Aquino orders speedy oil spill clean-up

Pia Ranada
The national government is ready to assist LGUs to ensure the safety of people and marine resources, says deputy presidential spokesperson Abigail Valte

ACCOUNTABILITY. The oil tanker suspected to be responsible for the leak delivers oil to the Petron oil depot in Rosario, Cavite. Photo from EPA/PCG

MANILA, Philippines – President Benigno Aquino III wants a speedy clean-up of the Manila Bay oil spill affecting coastal villages in 3 towns in Cavite, deputy presidential spokesperson Abigail Valte said on Saturday, August 10.

READ: 500,000 liters of oil stain Manila Bay

The Philippine Coast Guard (PCG), local government officials and representatives of private corporations met on Friday to coordinate on fast clean-up operations.

“They agreed to dispatch additional tugboats and marine environment personnel to help in the clean-up operations,” Valte said. 

Oil companies who were represented at the meeting agreed to focus on the clean-up tasks.

She stressed that all efforts would focus on containing the 500,000 liters of diesel oil leaked into Manila Bay before finding who is accountable for the spill.

Valte added that the national government is ready to assist LGUs to ensure the safety of people and marine resources.

“We’ll get in touch with the BFAR on what can be done, considering that coastal barangays are the ones affected, what we can do to help,” Valte said.

PCG agreed to form an adjudication team to handle the investigation on who is responsible for the spill.

‘Not so alarming’

Cavite Governor Juanito Victor Remulla told Rappler that the situation is “not as alarming” as initially reported. Despite PCG reports that 500,000 liters of oil was leaked, he said the number is closer to 90,000 liters.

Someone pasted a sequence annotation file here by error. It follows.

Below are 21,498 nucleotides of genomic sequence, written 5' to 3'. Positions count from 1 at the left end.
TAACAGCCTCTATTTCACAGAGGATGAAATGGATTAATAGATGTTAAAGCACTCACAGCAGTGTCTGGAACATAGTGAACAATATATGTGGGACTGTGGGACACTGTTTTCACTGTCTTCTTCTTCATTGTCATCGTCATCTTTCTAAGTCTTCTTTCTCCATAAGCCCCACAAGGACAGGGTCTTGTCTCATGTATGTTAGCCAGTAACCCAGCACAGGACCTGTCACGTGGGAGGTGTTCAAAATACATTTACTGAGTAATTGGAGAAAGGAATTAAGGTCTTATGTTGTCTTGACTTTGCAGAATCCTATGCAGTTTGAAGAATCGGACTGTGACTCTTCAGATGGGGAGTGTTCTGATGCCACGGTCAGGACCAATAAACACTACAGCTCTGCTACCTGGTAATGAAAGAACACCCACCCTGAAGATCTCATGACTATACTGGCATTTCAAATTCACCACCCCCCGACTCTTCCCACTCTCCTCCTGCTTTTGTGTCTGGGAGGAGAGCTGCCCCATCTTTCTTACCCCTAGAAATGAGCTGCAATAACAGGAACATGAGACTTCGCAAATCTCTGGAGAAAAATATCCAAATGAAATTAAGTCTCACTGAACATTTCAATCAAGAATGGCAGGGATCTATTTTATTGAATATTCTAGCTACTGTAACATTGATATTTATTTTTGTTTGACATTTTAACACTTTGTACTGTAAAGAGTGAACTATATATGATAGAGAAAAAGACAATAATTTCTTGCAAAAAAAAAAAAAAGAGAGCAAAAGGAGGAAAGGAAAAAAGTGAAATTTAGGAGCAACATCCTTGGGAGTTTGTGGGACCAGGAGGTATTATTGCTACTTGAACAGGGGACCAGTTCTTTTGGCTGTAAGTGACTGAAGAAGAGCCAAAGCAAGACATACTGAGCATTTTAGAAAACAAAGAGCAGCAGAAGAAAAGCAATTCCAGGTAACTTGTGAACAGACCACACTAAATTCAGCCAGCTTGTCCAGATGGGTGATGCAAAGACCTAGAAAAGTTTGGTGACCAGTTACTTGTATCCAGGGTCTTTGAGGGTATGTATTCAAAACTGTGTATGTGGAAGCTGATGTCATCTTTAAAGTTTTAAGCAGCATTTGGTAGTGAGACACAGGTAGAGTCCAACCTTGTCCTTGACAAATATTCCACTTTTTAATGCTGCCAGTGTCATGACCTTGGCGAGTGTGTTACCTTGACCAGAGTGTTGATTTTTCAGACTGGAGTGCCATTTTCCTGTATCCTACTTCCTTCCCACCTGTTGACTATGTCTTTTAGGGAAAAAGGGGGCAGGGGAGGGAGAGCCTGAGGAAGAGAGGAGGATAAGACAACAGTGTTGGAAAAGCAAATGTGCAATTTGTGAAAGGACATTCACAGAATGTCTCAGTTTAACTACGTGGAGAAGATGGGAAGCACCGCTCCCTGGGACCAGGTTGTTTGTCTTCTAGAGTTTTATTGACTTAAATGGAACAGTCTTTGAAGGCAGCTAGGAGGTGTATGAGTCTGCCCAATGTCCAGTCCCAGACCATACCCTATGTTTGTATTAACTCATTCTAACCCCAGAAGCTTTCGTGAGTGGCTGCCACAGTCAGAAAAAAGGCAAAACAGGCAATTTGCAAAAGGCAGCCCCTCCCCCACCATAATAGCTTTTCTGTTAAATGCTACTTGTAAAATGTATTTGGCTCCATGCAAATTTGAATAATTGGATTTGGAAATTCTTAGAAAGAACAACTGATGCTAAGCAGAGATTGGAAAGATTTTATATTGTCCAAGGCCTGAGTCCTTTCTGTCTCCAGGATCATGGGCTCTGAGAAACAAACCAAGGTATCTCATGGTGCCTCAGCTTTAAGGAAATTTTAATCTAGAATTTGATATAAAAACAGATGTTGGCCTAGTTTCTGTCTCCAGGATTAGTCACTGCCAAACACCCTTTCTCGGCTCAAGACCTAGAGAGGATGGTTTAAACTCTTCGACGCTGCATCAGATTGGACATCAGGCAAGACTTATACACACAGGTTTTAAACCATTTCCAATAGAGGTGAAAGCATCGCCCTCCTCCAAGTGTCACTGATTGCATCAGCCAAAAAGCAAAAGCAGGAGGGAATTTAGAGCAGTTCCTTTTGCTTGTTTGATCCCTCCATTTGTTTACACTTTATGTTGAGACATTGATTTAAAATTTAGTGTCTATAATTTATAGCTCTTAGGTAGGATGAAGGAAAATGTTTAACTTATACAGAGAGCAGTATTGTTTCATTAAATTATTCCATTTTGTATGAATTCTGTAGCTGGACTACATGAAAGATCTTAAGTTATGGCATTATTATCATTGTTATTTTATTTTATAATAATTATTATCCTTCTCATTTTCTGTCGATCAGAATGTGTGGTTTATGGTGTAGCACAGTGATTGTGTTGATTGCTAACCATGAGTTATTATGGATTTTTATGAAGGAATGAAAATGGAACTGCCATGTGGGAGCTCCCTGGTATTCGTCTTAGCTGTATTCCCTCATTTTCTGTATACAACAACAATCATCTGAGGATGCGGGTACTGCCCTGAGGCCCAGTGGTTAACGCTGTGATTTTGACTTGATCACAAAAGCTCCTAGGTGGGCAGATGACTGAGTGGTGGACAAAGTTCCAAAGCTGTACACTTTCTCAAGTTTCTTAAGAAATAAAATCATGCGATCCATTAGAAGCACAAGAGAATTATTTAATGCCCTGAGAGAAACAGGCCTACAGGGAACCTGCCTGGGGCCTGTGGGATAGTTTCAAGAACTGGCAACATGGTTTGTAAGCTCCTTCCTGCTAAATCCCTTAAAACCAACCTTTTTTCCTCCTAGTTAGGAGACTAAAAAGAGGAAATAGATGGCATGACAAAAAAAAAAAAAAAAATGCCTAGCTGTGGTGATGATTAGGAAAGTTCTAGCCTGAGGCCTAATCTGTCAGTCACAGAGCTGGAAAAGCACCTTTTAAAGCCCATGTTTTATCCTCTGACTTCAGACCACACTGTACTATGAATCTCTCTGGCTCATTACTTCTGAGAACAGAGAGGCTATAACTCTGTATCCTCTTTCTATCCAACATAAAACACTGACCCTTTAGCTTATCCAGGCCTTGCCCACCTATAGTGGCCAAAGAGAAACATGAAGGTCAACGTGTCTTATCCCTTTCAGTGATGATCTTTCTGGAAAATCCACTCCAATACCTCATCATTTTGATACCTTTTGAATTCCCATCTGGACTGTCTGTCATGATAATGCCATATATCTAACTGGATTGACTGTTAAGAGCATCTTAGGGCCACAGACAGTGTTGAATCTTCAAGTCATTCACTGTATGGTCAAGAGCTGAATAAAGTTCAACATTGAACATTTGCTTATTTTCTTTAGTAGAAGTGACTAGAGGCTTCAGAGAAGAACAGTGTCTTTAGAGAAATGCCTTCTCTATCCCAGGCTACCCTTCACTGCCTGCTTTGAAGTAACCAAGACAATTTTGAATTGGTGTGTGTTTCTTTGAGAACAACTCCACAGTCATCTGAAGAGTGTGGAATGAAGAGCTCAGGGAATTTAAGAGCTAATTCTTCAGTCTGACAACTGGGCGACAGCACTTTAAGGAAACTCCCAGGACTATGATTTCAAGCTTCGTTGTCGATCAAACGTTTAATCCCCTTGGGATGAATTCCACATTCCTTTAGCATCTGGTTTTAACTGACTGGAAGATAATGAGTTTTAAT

READ: Dead fish after huge Manila Bay oil spill

PCG used booms or floating barriers to contain the spill while allowing the oil to evaporate from the sun’s heat.

According to Remulla, 98% of the oil has already evaporated.

He says that most of the smell of oil that continues to linger in affected barangays comes not from the sea, but from homes of residents who collect the oil from the water using bottles and jars and leave them in open pots.

Food for oil

In Rosario, Mayor Jose Ricafrente started a food-for-work exchange program that paid residents who collect spilled oil from the sea with food in exchange for their efforts.

“It is not a very safe thing to do,” said Remulla. He said the oil is combustible and highly volatile. It poses health risks to the residents collecting the oil without specialized equipment.

But Ricafrente said, “Wala namang pwersahan dito (No one is forcing them). It’s all voluntary. Protected naman sila, may gloves at mask (They are protected, with gloves and masks).”

At least 3,000 families are affected by the oil spill that spread to an area of 25 kilometers by 15 kilometers. 

Because of the amount of oil spilled, PCG spokesperson Armand Balilo could not say when clean-up operations would be completed.

According to Ricafrente, the most affected villages are Wawa 1, Wawa 2, Wawa 3, Muzon 1, Muzon 2 and Kanluran. Most of the residents of these villages base their livelihood on the abundant fishing grounds surrounding their villages.

Bureau of Fisheries and Aquatic Resources chief Asis Perez banned the harvesting and sale of shellfish from the area to prevent people from ingesting oil. –


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Pia Ranada

Pia Ranada is a senior reporter for Rappler covering Philippine politics and environmental issues. For tips and story suggestions, email her at